News & Politics

UCLA Players Accused of Shoplifting Will Remain in China

President Donald Trump and Chinese President Xi Jinping shake hands at Mar-a-Lago, Friday, April 7, 2017, in Palm Beach, Fla. (AP Photo/Alex Brandon)

Three UCLA basketball players who are accused of shoplifting at a Louis Vuitton store in China will not return to the U.S. with the team. Instead, they will stay in their hotel in Hangzhou until legal proceedings have been completed.

Reuters:

The three students – freshmen LiAngelo Ball, Cody Riley and Jalen Hill – will remain in Hangzhou for a week or two, ESPN said on Saturday, citing unnamed sources.

Ball, Riley and Hill were questioned about alleged stealing from a Louis Vuitton store during the team’s visit to Hangzhou, home of the game’s sponsor, Alibaba.

They were taken into police custody on Tuesday morning and released early on Wednesday, a source told Reuters.

The players have been confined to their hotel in Hangzhou, and did not accompany the team when it traveled to Shanghai for its season-opener against Georgia Tech, which UCLA won 63-60.

Ball, the younger brother of National Basketball Association rookie Lonzo Ball of the Los Angeles Lakers, declined to comment when reached by phone at his hotel on Wednesday. The others could not be reached.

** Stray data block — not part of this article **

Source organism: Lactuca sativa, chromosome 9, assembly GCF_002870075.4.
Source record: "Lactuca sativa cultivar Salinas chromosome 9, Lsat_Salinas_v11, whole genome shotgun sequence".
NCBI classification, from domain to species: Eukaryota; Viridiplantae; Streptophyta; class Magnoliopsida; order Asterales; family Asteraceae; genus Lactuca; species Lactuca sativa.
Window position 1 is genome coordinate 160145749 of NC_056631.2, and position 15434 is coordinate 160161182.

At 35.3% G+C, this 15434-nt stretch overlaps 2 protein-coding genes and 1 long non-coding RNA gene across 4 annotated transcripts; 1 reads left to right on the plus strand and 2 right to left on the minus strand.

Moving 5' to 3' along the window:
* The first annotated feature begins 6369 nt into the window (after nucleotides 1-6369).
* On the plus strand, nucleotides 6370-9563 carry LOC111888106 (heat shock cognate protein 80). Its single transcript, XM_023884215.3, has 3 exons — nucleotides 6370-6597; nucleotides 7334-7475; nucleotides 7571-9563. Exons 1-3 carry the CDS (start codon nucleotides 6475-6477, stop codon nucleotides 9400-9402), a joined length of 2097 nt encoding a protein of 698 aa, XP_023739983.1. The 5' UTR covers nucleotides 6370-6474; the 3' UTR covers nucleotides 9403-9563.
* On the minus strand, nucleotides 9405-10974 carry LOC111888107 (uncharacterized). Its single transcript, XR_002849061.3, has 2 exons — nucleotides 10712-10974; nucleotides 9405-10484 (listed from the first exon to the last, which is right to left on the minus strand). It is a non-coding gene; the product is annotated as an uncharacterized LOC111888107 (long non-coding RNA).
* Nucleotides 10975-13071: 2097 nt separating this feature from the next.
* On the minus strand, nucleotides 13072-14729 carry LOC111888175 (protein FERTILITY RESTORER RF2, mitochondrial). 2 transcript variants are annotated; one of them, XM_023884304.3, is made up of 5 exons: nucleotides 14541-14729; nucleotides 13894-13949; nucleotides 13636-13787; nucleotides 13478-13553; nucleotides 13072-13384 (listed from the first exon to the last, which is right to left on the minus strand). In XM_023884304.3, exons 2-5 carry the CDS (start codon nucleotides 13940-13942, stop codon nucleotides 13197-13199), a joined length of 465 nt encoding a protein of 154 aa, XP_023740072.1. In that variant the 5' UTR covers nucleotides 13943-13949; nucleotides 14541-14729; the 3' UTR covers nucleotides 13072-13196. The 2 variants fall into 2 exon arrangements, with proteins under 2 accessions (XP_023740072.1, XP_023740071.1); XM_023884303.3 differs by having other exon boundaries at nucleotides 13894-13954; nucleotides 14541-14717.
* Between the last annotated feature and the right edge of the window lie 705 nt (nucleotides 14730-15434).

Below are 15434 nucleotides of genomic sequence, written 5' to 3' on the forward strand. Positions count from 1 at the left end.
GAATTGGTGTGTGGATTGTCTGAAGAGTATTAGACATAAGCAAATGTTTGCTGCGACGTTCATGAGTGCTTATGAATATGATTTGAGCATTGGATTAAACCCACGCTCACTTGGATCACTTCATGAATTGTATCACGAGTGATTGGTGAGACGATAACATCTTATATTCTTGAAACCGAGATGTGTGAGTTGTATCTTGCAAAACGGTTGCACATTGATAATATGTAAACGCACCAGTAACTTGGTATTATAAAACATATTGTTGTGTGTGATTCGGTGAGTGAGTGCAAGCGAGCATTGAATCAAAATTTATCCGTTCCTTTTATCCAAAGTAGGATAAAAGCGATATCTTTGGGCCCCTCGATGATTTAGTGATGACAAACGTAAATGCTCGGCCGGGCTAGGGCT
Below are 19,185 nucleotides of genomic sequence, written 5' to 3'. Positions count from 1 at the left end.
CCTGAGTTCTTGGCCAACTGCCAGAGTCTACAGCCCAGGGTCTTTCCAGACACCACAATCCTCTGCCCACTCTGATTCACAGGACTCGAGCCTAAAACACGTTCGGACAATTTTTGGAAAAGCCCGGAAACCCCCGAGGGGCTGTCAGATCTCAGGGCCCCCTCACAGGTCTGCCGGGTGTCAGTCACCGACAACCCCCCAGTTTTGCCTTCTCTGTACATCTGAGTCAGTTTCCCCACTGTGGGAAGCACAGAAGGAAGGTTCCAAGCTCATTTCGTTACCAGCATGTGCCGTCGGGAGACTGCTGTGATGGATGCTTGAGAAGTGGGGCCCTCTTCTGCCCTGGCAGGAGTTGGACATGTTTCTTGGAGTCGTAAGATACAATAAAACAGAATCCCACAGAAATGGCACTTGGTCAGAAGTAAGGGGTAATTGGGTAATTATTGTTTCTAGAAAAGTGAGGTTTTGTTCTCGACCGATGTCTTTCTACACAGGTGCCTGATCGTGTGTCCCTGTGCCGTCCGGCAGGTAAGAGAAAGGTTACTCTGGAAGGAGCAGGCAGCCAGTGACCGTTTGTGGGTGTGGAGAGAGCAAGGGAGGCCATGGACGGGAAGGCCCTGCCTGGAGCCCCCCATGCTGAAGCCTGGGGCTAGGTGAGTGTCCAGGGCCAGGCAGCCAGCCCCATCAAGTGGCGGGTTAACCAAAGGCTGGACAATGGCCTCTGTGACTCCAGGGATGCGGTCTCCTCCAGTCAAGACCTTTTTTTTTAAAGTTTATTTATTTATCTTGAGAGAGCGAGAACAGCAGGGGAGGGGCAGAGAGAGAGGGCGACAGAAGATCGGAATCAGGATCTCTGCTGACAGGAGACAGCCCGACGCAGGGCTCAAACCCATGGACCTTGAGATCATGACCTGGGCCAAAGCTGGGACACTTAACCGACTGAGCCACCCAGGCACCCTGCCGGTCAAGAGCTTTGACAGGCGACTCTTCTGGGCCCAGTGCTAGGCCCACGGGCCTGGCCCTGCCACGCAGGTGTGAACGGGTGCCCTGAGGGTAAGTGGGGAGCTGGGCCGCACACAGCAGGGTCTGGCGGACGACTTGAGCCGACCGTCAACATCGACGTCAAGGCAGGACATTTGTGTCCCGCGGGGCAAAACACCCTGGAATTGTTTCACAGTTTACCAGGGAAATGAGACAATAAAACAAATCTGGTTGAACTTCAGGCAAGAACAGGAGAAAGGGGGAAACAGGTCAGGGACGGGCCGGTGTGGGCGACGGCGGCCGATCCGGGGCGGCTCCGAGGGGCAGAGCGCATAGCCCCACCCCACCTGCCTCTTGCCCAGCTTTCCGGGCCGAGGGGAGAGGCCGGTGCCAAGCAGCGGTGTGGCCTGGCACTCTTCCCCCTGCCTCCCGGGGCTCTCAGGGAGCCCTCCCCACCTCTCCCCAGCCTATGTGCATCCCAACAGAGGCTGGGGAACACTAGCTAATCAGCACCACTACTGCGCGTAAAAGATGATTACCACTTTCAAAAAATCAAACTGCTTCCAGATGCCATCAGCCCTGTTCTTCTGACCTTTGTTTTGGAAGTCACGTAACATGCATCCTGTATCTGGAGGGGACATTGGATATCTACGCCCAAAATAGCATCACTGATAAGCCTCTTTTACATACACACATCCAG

Sources told Reuters that police had released the three on condition they remain at their hotel during the legal process.

Often China will deport foreigners suspected of having committed relatively minor offenses.

Yes, and sometimes they don’t. Trump and President Xi recently had a cordial meeting during the president’s Asia trip. But there is some tension between the two countries. The Chinese don’t like Trump’s saber-rattling on North Korea and the U.S. has trade issues with China.

The Chinese may be waiting for a moment that would inflict humiliation on the U.S., a tactic they’ve used in the past with several presidents.

The young men will be lucky if China doesn’t use them as pawns in the international power game being played between Washington and Beijing.